National Reference Laboratory for Leptospirosis
Head of Laboratory
Dr. Lilani Karunanayake
Consultant Clinical Microbiologist
Eight new reference Leptospira serovars from human and animals have been added from Sri Lanka to the world literature (gem, alice, weerasinghe, ratnapura, ceylonica, jeyaweera, lanka and animal spp.) In 1971, Dr. Nityananda identified many different serotypes and their reservoir hosts in Sri Lanka. The findings suggested the existence of a diversity of serotypes maintained by different maintenance hosts such as rodents, domestic farm animals and dogs [K. Nithyananda et.al.,‘Leptospirosis in Ceylon]. In 1962, a serological survey of occupational groups showed rice field workers, sewer workers, workers in coconut plantations and desiccated coconut mills, sugar cane workers, abattoir workers, fish market workers and river bathers were as at risk of leptospirosis.
Heads of National Reference Laboratory for Leptospirosis
1953 – Dr. K. Nityananda, Consultant Bacteriologist
1970’s – Dr. M. Atapattu, Consultant Microbiologist
2000 – Dr. Philomina Chandrasiri, Consultant Clinical Microbiologist
2003 – Dr. Praneetha Somarathne, Consultant Clinical Microbiologist
2011 to date – Dr. Lilani Karunanayake, Consultant Clinical Microbiologist
Presently available tests:
- Microscopic Agglutination Test (MAT) Pathogenic Panel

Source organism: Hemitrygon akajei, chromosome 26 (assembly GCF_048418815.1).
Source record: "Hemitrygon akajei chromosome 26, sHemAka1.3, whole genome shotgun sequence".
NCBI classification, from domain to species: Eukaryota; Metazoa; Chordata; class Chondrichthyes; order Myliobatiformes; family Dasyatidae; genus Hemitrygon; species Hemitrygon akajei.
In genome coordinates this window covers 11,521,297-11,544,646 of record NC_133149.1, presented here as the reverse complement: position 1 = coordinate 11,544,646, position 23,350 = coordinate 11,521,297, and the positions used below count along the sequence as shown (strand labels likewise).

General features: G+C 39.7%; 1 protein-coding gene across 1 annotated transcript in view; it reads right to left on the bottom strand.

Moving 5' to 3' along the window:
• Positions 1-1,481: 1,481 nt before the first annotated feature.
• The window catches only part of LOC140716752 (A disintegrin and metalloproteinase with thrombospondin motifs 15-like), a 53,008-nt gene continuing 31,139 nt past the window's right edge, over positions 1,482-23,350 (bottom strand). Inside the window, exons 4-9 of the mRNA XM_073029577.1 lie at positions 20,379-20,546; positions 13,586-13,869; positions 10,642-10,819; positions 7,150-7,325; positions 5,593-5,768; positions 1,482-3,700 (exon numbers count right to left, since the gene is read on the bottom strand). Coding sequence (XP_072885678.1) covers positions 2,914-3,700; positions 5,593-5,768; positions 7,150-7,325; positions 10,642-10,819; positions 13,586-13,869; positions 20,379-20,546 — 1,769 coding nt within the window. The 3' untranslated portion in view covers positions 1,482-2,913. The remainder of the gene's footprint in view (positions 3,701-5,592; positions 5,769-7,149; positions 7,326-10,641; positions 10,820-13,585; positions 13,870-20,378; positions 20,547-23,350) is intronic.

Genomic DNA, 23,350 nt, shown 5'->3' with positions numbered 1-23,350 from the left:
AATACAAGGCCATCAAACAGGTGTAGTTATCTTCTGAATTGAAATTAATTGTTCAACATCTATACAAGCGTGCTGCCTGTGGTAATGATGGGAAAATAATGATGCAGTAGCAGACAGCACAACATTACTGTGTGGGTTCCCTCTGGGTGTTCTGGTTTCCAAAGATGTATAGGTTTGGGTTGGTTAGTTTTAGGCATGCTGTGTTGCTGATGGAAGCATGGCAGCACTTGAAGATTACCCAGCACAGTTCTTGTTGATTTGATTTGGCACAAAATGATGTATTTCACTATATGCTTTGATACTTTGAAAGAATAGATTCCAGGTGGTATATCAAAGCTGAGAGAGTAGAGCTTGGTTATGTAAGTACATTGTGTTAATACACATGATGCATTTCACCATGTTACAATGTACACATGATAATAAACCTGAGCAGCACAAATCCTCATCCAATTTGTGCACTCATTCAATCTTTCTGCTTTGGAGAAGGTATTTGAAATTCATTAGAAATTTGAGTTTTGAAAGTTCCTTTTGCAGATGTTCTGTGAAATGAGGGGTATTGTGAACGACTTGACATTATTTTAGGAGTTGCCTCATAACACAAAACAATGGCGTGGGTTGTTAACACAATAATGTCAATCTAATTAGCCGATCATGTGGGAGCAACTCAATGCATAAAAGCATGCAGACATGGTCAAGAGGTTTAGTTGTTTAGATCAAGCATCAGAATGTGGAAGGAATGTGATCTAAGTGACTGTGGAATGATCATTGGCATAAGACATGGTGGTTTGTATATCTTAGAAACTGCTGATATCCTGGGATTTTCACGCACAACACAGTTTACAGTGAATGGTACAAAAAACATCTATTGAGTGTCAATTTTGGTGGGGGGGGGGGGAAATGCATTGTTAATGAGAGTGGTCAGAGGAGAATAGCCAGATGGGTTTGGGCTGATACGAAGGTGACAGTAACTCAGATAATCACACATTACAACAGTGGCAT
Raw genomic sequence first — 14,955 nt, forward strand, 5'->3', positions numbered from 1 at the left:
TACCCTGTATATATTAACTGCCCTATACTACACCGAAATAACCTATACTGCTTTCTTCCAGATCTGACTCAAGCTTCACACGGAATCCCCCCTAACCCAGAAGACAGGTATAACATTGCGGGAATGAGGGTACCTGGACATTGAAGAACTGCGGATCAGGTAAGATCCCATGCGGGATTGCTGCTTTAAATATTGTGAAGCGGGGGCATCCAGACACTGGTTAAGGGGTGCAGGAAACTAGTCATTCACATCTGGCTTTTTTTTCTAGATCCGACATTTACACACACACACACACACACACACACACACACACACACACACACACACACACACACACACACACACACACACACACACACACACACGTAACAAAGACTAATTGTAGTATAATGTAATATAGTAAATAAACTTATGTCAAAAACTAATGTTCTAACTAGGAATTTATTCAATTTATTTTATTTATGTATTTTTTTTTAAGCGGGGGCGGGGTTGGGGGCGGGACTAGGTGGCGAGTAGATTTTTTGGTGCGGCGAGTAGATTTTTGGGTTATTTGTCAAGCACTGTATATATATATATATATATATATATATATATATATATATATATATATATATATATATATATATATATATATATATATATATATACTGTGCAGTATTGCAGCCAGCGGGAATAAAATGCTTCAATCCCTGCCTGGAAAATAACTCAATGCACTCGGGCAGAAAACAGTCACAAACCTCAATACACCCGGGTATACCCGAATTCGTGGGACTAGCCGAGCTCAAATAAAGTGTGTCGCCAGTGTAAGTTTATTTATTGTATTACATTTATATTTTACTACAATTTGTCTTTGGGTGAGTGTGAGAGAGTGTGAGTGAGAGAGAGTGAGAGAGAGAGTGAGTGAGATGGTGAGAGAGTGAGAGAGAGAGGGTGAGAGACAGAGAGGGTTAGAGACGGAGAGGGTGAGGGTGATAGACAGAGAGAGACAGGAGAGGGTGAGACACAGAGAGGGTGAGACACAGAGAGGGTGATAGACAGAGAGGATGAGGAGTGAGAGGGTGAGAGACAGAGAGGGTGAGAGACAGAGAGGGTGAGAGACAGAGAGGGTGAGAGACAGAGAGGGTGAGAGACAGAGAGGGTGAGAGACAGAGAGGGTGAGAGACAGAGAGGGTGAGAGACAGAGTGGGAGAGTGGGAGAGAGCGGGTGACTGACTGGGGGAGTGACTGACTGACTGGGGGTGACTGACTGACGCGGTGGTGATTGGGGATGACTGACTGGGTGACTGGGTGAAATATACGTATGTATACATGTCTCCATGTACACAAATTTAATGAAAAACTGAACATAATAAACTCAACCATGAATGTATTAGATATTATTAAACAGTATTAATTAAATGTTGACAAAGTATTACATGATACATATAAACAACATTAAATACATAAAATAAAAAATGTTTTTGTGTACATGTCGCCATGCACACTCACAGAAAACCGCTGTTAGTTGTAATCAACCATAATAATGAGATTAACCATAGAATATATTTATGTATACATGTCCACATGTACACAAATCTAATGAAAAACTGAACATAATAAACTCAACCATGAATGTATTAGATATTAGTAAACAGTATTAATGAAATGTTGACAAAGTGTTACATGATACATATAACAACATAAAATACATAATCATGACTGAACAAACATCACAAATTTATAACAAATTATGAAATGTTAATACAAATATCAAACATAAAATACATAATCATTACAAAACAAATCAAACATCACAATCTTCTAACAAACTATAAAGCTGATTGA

- Leptospira detection by qPCR from blood and urine
- Blood culture
- Urine / CSF Microscopy
HUMAN LEPTOSPIROSIS IN SRILANKA
Leptospirosis is a zoonotic bacterial infection caused by pathogenic spirochetes of Leptospira interrogans. It is maintained by chronic renal infection in carrier animals, which excrete leptospira in their urine and contaminate the environment.
Leptospirosis is a notifiable disease in Sri Lanka. It is highly endemic, with an annual incidence rate of >10/100,000 population. There is an increase in case fatality in recent times. In SPHS 41.2%, AKI 32.4% , mayocarditis 52% was seen in leptospirosis patients in Southern Province.
Human Leptospirosis is an acute febrile illness with a wide spectrum of clinical manifestations, ranging from mild to severe disease.
The common circulating serogroup is Tarassovi. The important maintenance hosts in Sri Lanka are cattle, buffalo and rats.
High risk occupations include farmers, labourers, manual workers and men in armed forces.
Common severe diseases include Acute Kidney Injury (AKI), Leptospirosis associated severe pulmonary haemorrhagic syndrome (SPHS), liver involvement, myocarditis and pancreatitis. Other complications noted in our patients are hemiplegia, hepatic encephalopathy, acute quadriplegia, cerebellar signs, Guillain-Barre syndrome, and skin rash. SPHS is now commonly seen in Southern Province.
Source: Karunanayake et.al., Demographic, Clinical and Bacteriological Characteristics of Human Leptospirosis in Sri Lanka: A Retrospective Study. J Bacteriol Mycol – Volume 3 Issue 2 – 2016 ISSN : 2471-0172
Leptospira Diagnostic time-line at NRL
1959 – Complement fixation test and Guinea pig inoculation
1962 -Macro-agglutination test
1970’s – Sapropytic Microscopic Agglutination Test (MAT), blood culture
2014 – Pathogenic Microscopic Agglutination Panel introduced for MAT, Leptospira culture methods revised
2016 – Leptospira detection by qPCR